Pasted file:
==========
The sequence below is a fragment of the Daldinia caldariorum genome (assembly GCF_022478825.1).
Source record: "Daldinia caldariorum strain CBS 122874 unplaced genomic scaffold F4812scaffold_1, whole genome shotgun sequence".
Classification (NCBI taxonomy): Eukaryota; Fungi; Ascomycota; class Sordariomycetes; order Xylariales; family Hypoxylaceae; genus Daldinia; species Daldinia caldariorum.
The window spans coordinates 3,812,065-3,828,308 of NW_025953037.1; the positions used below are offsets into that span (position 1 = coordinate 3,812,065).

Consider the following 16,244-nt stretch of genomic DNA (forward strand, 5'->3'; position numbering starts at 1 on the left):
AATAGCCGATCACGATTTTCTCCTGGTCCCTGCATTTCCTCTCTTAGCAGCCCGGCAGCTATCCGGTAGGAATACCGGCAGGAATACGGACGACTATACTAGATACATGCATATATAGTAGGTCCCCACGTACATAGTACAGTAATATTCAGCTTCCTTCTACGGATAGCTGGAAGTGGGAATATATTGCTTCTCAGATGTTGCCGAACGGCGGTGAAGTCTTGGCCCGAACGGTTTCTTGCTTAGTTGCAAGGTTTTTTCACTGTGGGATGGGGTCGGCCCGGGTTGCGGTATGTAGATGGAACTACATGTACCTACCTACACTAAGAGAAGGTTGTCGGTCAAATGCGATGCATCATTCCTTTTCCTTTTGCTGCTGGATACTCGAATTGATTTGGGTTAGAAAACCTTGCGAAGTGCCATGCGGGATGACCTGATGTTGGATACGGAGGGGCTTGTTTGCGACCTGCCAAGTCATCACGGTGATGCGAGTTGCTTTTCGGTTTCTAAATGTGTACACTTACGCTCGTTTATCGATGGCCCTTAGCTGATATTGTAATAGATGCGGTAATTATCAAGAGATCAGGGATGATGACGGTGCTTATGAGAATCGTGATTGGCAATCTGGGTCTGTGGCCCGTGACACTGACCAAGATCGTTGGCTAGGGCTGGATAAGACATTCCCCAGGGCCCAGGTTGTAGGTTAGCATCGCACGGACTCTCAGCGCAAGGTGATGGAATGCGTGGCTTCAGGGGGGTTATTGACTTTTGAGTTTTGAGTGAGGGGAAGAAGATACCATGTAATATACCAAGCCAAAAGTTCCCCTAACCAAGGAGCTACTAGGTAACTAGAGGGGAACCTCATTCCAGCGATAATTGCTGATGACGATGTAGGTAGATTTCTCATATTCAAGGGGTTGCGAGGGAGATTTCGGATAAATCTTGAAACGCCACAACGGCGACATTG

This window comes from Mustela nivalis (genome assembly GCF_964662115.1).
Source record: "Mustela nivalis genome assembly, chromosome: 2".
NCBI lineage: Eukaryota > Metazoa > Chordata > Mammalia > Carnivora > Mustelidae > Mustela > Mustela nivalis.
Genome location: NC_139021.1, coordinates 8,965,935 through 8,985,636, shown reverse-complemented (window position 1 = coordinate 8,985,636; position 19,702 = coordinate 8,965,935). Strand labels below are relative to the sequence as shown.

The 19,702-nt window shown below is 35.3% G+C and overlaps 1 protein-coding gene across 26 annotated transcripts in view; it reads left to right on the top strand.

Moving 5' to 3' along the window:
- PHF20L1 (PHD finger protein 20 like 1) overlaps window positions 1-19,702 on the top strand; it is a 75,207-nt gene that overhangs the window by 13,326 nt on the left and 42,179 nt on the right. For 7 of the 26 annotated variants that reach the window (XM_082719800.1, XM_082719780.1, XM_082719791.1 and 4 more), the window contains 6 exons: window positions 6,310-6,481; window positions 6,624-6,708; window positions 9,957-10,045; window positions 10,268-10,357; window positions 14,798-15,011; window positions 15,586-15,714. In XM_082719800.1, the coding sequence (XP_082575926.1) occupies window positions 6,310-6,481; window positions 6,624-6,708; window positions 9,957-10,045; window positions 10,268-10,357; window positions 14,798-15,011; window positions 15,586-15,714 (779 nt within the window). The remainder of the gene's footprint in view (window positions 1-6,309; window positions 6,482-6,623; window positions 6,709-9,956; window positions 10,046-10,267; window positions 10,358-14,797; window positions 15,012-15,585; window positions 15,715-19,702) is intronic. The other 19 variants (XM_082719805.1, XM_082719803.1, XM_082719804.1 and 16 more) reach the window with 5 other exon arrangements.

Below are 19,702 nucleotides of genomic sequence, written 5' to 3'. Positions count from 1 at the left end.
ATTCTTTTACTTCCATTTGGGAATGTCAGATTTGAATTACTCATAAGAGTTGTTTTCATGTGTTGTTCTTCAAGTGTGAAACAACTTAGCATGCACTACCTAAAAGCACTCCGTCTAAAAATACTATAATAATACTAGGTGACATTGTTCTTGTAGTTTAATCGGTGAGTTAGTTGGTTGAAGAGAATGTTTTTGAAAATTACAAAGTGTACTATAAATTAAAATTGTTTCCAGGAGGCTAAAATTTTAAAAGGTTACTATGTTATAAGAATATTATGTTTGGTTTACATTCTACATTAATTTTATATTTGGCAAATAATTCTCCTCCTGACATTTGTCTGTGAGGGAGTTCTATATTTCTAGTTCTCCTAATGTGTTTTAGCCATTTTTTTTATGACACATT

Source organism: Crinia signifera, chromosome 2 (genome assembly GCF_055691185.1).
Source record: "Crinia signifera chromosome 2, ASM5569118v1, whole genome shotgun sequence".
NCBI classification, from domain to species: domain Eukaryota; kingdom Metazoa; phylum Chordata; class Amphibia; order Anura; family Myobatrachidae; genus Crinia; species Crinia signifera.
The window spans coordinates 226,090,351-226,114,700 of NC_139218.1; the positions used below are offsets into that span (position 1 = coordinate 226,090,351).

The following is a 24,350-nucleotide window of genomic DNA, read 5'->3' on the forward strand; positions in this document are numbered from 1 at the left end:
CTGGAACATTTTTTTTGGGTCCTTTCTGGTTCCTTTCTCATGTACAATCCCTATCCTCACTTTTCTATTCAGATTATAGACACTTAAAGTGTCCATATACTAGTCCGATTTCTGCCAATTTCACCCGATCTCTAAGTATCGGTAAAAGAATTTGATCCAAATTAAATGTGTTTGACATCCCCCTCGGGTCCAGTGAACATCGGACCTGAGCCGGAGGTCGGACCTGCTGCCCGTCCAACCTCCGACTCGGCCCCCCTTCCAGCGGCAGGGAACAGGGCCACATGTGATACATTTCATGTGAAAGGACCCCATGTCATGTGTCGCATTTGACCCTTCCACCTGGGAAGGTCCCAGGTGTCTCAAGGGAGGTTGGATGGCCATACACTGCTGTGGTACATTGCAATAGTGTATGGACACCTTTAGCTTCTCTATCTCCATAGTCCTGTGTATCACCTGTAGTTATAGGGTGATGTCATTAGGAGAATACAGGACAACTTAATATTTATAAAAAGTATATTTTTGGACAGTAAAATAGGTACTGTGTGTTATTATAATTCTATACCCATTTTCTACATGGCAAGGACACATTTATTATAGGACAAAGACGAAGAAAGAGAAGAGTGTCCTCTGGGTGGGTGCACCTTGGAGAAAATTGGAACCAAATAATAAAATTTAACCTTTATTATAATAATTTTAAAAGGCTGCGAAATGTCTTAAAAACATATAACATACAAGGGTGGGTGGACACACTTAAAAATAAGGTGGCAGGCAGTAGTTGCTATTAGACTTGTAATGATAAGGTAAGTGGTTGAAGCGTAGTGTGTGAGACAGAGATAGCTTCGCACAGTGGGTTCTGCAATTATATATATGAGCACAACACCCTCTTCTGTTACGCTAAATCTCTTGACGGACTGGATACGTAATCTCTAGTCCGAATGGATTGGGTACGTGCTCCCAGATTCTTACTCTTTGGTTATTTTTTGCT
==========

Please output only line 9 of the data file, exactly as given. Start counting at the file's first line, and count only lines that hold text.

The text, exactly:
NCBI lineage: Eukaryota > Metazoa > Chordata > Mammalia > Carnivora > Mustelidae > Mustela > Mustela nivalis.